During any tense situation, let alone an active riot, it is important that any government officials use appropriate tone and make sure that they attempt to deescalate, not intensify, any situation.
Virginia Delegate Buddy Fowler missed that memo with this Facebook post:
Because taunting rioters is a great way to get them to calm down.
Naturally, others were very upset by this post. The story was first picked up by Blue Virginia, which quoted State Senator Donald McEachin (D) as saying:
“I am dismayed and, frankly, disgusted, by Del. Fowler’s posting. I don’t know whether he thinks it is a joke or funny, but what I do know is that it is insensitive, unhelpful and in total disregard for the difficult situation facing the citizens of Baltimore and, honestly, the public safety officers. As Baltimore residents express their frustration and anger over the death of an unarmed citizen and as police struggle to maintain order in these difficult times, Del. Fowler chooses to exacerbate a tense and very difficult situation with his idea of humor, if one can even stoop to call it that.”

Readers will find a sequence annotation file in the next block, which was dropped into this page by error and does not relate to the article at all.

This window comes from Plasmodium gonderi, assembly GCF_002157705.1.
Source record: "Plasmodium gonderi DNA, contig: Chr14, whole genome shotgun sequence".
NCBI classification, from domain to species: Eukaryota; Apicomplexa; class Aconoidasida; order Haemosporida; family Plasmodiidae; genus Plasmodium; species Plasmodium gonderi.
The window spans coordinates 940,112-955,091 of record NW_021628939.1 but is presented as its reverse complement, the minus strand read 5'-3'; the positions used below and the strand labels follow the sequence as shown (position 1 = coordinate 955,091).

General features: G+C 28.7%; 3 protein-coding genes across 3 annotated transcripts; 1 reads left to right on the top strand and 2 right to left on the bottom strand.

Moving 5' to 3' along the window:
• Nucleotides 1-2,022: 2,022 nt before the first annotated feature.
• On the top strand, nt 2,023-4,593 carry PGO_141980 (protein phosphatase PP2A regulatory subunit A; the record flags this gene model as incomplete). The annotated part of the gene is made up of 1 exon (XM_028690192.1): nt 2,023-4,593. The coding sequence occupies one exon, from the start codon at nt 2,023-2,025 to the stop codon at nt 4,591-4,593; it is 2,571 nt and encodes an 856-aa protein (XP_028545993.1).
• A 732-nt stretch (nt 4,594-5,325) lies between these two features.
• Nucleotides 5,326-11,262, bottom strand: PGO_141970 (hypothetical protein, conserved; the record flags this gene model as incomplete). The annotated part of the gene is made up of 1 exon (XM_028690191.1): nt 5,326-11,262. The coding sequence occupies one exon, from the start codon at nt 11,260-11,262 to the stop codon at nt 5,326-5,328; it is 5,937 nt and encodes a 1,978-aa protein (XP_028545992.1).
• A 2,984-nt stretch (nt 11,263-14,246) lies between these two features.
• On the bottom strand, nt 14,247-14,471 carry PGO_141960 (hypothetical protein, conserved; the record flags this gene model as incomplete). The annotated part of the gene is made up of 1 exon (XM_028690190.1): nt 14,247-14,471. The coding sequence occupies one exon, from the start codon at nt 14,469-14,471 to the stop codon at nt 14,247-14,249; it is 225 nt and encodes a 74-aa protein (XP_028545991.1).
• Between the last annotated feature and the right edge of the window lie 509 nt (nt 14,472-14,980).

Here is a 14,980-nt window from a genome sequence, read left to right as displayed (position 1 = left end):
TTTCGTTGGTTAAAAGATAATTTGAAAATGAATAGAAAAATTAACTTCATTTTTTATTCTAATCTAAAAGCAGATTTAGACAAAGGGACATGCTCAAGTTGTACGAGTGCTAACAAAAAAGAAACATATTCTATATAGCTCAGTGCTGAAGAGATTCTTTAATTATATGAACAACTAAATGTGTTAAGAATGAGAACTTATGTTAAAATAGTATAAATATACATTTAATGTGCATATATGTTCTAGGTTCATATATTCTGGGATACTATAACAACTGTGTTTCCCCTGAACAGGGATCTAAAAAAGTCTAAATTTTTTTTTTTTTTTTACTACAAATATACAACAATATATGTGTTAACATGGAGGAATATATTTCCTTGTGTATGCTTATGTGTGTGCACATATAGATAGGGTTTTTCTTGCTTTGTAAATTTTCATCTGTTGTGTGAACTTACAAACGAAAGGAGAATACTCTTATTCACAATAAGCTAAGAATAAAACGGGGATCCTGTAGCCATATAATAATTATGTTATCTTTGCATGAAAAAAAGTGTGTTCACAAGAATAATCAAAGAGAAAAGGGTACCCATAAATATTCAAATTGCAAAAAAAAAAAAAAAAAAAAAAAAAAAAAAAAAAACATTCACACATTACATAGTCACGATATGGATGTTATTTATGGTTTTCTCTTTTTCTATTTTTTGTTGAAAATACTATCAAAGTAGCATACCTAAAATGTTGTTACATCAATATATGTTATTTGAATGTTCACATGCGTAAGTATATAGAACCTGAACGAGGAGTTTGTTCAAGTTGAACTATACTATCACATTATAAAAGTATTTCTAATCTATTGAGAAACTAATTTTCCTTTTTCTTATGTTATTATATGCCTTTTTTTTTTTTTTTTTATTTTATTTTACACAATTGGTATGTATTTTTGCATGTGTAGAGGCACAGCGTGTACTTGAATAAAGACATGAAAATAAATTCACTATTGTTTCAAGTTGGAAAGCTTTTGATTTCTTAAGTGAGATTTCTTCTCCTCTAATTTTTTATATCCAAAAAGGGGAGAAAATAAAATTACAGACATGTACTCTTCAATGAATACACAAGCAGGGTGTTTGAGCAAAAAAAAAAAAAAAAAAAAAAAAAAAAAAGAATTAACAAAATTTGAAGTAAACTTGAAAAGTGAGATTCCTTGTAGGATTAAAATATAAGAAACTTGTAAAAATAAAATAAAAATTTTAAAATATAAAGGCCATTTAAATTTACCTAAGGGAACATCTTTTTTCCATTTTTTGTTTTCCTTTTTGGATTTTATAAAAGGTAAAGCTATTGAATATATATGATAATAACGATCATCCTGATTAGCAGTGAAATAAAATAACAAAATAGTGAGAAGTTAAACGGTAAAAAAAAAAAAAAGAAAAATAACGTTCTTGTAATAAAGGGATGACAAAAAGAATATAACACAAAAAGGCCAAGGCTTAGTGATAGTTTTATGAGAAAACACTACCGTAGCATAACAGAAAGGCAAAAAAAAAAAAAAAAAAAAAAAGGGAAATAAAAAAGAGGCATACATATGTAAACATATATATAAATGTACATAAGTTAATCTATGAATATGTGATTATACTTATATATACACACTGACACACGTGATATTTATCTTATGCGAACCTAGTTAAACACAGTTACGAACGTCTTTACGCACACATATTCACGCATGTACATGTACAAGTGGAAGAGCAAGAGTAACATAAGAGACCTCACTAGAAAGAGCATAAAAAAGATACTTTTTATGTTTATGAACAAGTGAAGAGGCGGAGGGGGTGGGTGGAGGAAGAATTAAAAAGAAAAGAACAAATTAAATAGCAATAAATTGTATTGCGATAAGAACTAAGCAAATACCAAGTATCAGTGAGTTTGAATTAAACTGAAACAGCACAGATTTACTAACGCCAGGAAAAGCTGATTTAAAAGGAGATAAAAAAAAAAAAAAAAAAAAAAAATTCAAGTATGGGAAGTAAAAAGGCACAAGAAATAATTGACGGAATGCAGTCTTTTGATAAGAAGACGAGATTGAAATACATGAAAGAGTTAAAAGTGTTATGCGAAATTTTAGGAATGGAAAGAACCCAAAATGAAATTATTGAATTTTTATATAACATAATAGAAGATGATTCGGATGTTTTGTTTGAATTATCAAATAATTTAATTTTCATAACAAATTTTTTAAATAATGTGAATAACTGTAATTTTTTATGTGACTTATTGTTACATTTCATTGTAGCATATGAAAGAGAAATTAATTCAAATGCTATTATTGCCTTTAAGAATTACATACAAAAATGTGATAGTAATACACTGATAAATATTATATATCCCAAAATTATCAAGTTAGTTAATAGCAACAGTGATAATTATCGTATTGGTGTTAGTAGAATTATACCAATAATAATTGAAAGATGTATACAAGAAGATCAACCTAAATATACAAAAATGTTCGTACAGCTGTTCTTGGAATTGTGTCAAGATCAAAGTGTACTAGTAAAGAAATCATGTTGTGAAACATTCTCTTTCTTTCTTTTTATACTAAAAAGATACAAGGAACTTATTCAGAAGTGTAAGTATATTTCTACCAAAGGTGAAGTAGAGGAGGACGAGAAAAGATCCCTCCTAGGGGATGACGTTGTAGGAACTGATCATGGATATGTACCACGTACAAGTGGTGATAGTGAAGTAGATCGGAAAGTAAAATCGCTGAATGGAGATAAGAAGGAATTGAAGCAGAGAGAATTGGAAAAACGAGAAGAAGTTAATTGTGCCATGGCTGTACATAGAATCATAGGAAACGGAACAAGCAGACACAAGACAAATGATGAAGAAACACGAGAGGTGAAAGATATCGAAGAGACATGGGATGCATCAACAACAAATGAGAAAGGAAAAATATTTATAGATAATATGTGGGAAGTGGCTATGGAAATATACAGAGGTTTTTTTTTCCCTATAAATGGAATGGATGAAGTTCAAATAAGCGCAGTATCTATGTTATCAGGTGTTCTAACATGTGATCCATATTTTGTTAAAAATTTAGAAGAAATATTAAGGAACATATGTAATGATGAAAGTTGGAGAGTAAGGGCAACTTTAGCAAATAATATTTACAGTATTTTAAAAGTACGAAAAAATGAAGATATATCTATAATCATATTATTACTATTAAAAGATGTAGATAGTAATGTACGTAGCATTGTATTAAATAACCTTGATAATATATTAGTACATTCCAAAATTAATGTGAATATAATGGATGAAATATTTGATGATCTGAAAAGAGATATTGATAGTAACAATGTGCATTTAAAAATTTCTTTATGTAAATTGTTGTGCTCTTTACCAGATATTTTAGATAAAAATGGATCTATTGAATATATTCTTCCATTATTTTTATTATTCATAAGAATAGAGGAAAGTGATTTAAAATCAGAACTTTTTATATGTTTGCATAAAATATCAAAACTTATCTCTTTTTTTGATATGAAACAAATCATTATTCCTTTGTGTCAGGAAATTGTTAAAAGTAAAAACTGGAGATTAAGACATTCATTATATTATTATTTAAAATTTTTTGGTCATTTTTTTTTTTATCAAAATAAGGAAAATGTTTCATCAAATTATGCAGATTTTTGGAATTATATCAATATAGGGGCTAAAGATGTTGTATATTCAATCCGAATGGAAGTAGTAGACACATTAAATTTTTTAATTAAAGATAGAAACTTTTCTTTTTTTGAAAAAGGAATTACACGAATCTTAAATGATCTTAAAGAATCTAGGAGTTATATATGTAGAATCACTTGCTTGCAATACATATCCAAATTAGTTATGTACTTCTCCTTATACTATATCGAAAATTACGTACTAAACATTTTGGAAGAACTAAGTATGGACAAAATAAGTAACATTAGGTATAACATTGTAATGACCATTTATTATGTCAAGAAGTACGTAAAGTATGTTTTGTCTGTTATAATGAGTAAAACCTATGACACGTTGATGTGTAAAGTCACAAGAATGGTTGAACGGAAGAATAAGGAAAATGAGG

Fowler was also criticized by Toni Radler, his “potential” opponent in 2016, who said that Fowler should “do more [than] offer a boilerplate apology.”
Fowler did delete the post and apologize:
“I took the post down. It was not very thoughtful and I apologize to anyone who was offended by it. The situation in Baltimore is difficult and complicated and comments like that don’t help. I hope people understand I didn’t mean anything by it, that it was just a mistake.”
Again, and this is a pet peeve of mine: Don’t apologize to “anyone who was offended.” Apologize. Period. Say you regret your actions, pledge to learn from it, and say it won’t happen again. Apologizing to anyone who is offended is ducking.
Regardless, Delegate Fowler clearly forgot his role here. Government officials have a duty to calm tense situations, not escalate them.
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